Meadow art

Crickets bounce, bees wobble, hoverflies dart and Jessica Albarn stands in the middle of her steep, sunny meadow and scrunches up her hands in delight. “Quite a bit of my work is about layers,” she says, crouching down to investigate the depth of the grass with her fingers. “It’s about being able to get right in there and explore an area.”

Albarn is a visual artist best known for her beautifully detailed pencil drawings of spiders, bees, butterflies and other insects. Perhaps it is inevitable that peering through a microscope at dead insects in her London studio led her to the lanes of south Devon to create a meadow, and capture some of its richness in a series of artistic adventures.

If you feel there’s something familiar about the name, you’d be right: Albarn is the younger sister of Damon of Blur, and her meadow is on the old farm he bought for his family 20 years ago. “I’m lucky to have this antidote to London,” she says. “Damon bought this as a family place, so we could all have somewhere to meet. This work is part of him, because I wouldn’t have had this otherwise. It’s been wonderful.”

Spider … a drawing on paper. Photograph: Jessica Albarn

Albarn spent most of her childhood in rural Essex. Her dad, Keith, taught at Colchester School of Art. “It was great for me as a kid. We had a bit of freedom. You could walk to the woods and down to the river, and I had loads of animals. That’s where it all began for me.” Her mum came from a farming family in Lincolnshire and Albarn thinks a love of the land “is also probably a bit in the blood”.

She took her art foundation course under her dad at Colchester (“He was great, but I had a bit of a hard time from some of the other staff”) and moved to London to complete her degree. She was just getting going as an artist when she gave birth to her daughter, who is now 21, and she has an 18-year-old son. But just when she might have had more time to make art, she had another daughter, who is five. Some artists struggle to continue working with family and financial demands. Albarn has “fought like crazy to keep going”, she says. “I’ve been very dogged about it. Being a woman and having children, your career takes a different path. I didn’t get the opportunity to do an MA, but I’ve found my path – and it’s made me very disciplined.”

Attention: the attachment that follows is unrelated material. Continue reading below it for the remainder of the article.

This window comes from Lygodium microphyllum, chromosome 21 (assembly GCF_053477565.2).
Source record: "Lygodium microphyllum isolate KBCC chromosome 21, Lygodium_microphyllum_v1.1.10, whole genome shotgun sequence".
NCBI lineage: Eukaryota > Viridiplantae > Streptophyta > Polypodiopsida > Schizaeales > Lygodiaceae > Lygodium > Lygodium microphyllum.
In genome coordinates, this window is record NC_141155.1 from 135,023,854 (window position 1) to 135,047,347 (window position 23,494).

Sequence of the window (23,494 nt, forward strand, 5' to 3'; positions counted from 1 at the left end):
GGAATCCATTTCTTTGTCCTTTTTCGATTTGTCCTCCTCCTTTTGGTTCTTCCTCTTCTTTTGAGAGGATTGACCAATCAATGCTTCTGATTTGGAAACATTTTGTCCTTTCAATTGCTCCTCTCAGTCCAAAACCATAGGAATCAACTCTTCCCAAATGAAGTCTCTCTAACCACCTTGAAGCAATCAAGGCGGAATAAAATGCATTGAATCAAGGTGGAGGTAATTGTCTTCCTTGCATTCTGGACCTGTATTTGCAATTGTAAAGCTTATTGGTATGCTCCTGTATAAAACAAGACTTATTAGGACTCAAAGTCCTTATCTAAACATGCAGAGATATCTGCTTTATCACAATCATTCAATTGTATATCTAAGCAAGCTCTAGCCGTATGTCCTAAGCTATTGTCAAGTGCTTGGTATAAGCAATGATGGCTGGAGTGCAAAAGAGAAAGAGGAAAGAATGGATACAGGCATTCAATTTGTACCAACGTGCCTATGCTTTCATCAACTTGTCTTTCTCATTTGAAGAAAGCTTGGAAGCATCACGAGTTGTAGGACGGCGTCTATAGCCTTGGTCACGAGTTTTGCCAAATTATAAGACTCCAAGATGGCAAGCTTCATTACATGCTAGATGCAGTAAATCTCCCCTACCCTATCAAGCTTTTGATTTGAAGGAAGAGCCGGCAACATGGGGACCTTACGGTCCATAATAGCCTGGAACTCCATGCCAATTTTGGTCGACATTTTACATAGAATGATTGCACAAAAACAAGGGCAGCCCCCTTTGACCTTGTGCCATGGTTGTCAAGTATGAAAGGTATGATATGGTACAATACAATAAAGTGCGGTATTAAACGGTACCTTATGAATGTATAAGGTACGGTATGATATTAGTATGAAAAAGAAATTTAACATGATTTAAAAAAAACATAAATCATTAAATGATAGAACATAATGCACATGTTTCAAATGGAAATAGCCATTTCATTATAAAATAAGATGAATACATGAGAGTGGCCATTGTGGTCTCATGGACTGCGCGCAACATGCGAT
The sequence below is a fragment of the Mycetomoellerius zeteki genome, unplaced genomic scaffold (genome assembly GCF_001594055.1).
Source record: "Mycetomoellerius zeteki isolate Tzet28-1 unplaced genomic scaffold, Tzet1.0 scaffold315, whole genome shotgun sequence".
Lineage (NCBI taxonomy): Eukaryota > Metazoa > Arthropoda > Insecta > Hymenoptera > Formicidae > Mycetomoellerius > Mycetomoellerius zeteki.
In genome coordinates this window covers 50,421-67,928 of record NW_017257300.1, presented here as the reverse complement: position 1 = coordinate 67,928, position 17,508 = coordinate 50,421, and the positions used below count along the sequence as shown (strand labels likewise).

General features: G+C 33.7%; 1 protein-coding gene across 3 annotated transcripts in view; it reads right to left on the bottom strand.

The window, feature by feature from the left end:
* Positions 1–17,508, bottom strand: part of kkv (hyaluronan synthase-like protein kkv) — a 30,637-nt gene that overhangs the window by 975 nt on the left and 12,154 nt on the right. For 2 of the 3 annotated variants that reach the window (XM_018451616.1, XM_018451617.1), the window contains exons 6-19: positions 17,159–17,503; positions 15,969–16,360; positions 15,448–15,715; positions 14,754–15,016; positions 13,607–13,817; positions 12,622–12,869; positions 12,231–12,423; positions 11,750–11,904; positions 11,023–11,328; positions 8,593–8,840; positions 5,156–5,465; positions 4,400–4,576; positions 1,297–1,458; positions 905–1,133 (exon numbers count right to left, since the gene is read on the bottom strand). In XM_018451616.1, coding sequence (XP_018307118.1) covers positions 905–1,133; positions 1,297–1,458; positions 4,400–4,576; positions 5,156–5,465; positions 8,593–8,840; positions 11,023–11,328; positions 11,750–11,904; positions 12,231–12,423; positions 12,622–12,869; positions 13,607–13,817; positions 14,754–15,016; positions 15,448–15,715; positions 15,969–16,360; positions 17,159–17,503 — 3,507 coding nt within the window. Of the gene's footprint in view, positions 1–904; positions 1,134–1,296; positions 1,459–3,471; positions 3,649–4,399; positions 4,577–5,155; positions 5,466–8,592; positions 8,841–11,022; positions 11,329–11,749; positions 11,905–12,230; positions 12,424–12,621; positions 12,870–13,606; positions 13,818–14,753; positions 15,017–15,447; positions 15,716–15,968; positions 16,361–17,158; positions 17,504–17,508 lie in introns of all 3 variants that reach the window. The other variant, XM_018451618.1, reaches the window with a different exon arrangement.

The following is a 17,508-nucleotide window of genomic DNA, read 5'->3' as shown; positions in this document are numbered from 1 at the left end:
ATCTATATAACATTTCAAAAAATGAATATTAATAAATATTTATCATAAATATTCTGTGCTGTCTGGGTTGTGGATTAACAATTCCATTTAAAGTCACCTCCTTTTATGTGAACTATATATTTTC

Field-good factor … the artist’s meadow at the family farm in Devon. Photograph: Jessica Albarn

She likes to go out on a forage, she says, and her art “usually begins with something I find”. She has been particularly inspired by bees, and undertook a “bee marathon” at the Natural History Museum, drawing bees all day in “homage to their industry”. She laughs. “Everyone is going on about the bees dying, which is very tragic and depressing, so it is nice to try and do something positive.”

Albarn began raising money for the Bumblebee Conservation Trust and learned of the importance of “creating corridors for wildlife and wild flowers”. And that’s when she decided to turn a small, steep south-facing sheep field into a meadow. “It’s incredibly lush down here and there’s a lot of wild flowers, so my parents thought I was a bit mad when I said I wanted to create a meadow. But I hope to encourage two species in particular – the shrill carder bumblebee and theblaeberry bumblebee. They are around in this area but they are very, very rare.”

Following advice from a BCT outreach officer, she created the meadow. “Although I’ve been studying insects for a long time, I’m quite a novice and am learning as I go,” she says. Much of her art mixes insects with geometrical forms and the meadow is marked out in six hexagon shapes – inspired by beeswax – arranged in a triangular shape. She and her mum collected as much local seed as they could find (locally sourced seed is always best for “new” meadows) and bought extra BCT-approved native seeds, and scattered them over the slope.